Dr Mohamed Morsi’s Demise – Discipline and Punish: The Birth of a Martyr
This Opinion Piece analyses the death of Dr Mohamed Morsi, the former president of Egypt as a public spectacle of execution. It argues that it was not just Dr Morsi who was on trial, but the concept of the Arab Spring itself was being systematically questioned to send a blatant message, no civil democracy in Egypt will be tolerated. Revisiting Michel Foucault’s theories of the end of public executions, this piece suggests that the theatricality of public punishment is still at play in the Middle East, the intentional humiliation of the leaders of the Muslim Brotherhood is a clear example of that.
Why is Dr Mohamed Morsi mourned as a martyr in the Arab world? With an angry hashtag claiming “El Sisi killed the president”, thousands of Arabs are expressing their grief for the first democratically elected president of Egypt Dr Mohamed Morsi who is still regarded as the only legitimate president of Egypt by millions of his supporters. Siding with The Freedom and Justice Party, Arab internauts insist that his long-predicted death is an assassination. Not only that, but even figures who are known for their criticism of the ideologies of the Muslim Brotherhood are now castigating the blatant violation of human rights which lead to Dr Morsi’s death.
“The more monstrous a criminal was, the more he must be deprived of light: he must not see or be seen” writes Michel Foucault in 1975 while examining the old techniques used in prisons for punishment and executions. Foucault later on suggests that these techniques of humiliation are bygone and even hypothesizes that the performativity of death as a spectacle has ended. It has not. The death of Dr Morsi -the former president of Egypt- is an elongated, slowly paced, spectacle of death. In a leaked voice recording posted by Al Jazeera, the ousted president Morsi pleads that he has lost his sight because of the excess of light he has been exposed to after being in solitary confinement; a way of torture. Caged in a double glass cage which secludes him from the court not only chastens the first democratically elected president of Egypt, but also forces him to bear the brunt of a monstrous menacing criminal. A spectacle of humiliation and punishment.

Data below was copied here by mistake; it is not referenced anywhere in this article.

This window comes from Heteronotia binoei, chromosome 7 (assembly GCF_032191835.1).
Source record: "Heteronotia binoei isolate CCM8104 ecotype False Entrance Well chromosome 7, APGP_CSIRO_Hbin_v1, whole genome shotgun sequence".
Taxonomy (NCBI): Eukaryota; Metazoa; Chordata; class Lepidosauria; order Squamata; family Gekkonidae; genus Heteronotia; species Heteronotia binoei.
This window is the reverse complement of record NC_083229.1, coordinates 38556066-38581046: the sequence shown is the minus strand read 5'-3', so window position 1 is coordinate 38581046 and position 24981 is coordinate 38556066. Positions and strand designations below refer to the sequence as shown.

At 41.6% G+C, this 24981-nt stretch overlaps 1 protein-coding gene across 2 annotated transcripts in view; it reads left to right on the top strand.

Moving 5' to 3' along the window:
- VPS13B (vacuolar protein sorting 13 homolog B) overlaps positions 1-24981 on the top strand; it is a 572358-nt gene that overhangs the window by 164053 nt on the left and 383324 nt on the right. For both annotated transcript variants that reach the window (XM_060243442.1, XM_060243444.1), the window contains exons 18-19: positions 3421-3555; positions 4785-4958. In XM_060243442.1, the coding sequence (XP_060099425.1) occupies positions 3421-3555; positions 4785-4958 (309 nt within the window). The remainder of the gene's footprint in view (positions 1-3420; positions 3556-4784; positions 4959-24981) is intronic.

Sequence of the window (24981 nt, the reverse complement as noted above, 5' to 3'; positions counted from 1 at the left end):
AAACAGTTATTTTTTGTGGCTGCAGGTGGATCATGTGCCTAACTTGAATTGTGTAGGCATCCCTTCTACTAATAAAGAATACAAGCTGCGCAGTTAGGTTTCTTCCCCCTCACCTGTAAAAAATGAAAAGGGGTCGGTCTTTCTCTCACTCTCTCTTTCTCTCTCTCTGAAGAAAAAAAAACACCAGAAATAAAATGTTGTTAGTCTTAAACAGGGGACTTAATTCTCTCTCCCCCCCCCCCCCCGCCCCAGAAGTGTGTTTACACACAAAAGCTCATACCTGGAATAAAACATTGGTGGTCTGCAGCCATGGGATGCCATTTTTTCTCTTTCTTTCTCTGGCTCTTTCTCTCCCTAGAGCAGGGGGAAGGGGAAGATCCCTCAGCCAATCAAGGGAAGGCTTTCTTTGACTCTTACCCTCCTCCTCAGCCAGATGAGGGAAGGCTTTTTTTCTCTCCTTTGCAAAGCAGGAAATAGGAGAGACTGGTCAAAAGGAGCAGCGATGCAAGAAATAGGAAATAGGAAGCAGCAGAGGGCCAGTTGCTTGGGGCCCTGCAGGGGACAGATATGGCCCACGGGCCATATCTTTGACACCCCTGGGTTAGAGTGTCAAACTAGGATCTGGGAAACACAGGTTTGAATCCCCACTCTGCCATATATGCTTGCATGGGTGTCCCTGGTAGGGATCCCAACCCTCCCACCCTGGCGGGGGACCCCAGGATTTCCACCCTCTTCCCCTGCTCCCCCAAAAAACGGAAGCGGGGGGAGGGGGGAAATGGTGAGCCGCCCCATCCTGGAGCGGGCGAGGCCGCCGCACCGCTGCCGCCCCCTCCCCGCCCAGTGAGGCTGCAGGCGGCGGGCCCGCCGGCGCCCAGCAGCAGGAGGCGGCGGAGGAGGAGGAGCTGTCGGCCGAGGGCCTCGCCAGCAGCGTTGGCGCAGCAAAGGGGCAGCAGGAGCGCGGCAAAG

There is nothing “natural” about Dr Morsi’s death, it is a strategized, planned and meticulously staged spectacle of punitive assassination. The slowly executed death penalty through the systematic medical negligence and physical and psychological torture is intentional. A modern day Lingchi; also known as death by a thousand cuts which was an ancient form of torture and execution used in China. The condemned who is executed by Lingchi would literally be sliced piece by piece till death. It has also been reported that opium used to be given to the condemned, not to alleviate their pain, but to prolong their suffering before they finally die. Since the military coup in 2013 which ousted Dr Morsi, till the 17th of June 2019, his rights have been repeatedly violated despite his family’s poignant pleas to pay attention to his health. He died, sliced one piece at time.